49° Good Afternoon
49° Good Afternoon

Yes, we can stop DWI tragedies

John Ruocco, inventor of Interceptor Ignition Interlock, demonstrates

John Ruocco, inventor of Interceptor Ignition Interlock, demonstrates how the device works by breathing into it inside of his car. The car will not start if alcohol is detected. A camera is seen on the dashboard of the car. Credit: James Carbone

The crash that killed Barbara and Melvyn Glickman in Massapequa Park — one police say was caused by a drunken driver — is a tragedy for everyone involved. It could have been prevented. Nearly all alcohol-related automobile accidents could be stopped if we would just get serious about ending this scourge.

The couple, both 77, were run down around 8:10 p.m. Saturday as they crossed Merrick Road. Police arrested John Hartwig, 63, driver of a Ford Explorer. They said his blood-alcohol level was 0.13, about 60 percent over the legal limit of 0.08. He faces two counts of second-degree vehicular manslaughter and two of driving while intoxicated. In 2000, Hartwig pleaded guilty to driving while ability impaired.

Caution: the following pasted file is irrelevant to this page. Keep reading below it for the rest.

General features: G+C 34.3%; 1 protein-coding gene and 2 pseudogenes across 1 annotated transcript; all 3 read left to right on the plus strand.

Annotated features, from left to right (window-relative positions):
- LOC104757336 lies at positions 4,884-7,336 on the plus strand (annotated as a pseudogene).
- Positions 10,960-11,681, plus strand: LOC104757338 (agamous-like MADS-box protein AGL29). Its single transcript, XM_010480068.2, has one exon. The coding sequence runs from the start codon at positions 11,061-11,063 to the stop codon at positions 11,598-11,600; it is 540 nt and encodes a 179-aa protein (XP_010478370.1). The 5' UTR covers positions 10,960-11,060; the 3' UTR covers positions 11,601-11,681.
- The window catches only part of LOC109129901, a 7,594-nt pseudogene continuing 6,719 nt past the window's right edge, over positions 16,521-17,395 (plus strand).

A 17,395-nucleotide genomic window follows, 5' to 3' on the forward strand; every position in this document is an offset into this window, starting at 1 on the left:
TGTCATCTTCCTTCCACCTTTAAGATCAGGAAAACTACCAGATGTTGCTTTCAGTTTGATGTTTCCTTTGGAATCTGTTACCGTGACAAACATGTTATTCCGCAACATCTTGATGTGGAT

Nationally, about 10,000 people are killed in alcohol-related accidents each year, a number that has stayed steady since 2011 after dropping for decades. Experts say alcohol-interlock devices, which don’t let drunken drivers operate vehicles, could stop nearly all of them.

New York has required since 2010 that these be installed in the vehicles of people convicted of DWI, but generally only for 12 months.

Until we have driverless cars and Uber for all, these devices ought to be standard in every new car. There is no constitutional right to drive drunk, and no reason to let cars be operated by drunk people. Even the argument that the interlocks are expensive falters because, according to the Centers for Disease Control and Prevention, the annual cost of alcohol-related crashes totals more than $44 billion.

An alcohol-interlock device on Hartwig’s car might have spared the Glickmans and their family this tragedy. But it could have spared the driver and his family pain, too. No one benefits from cars that let people drive drunk. It’s time they disappeared. — The editorial board


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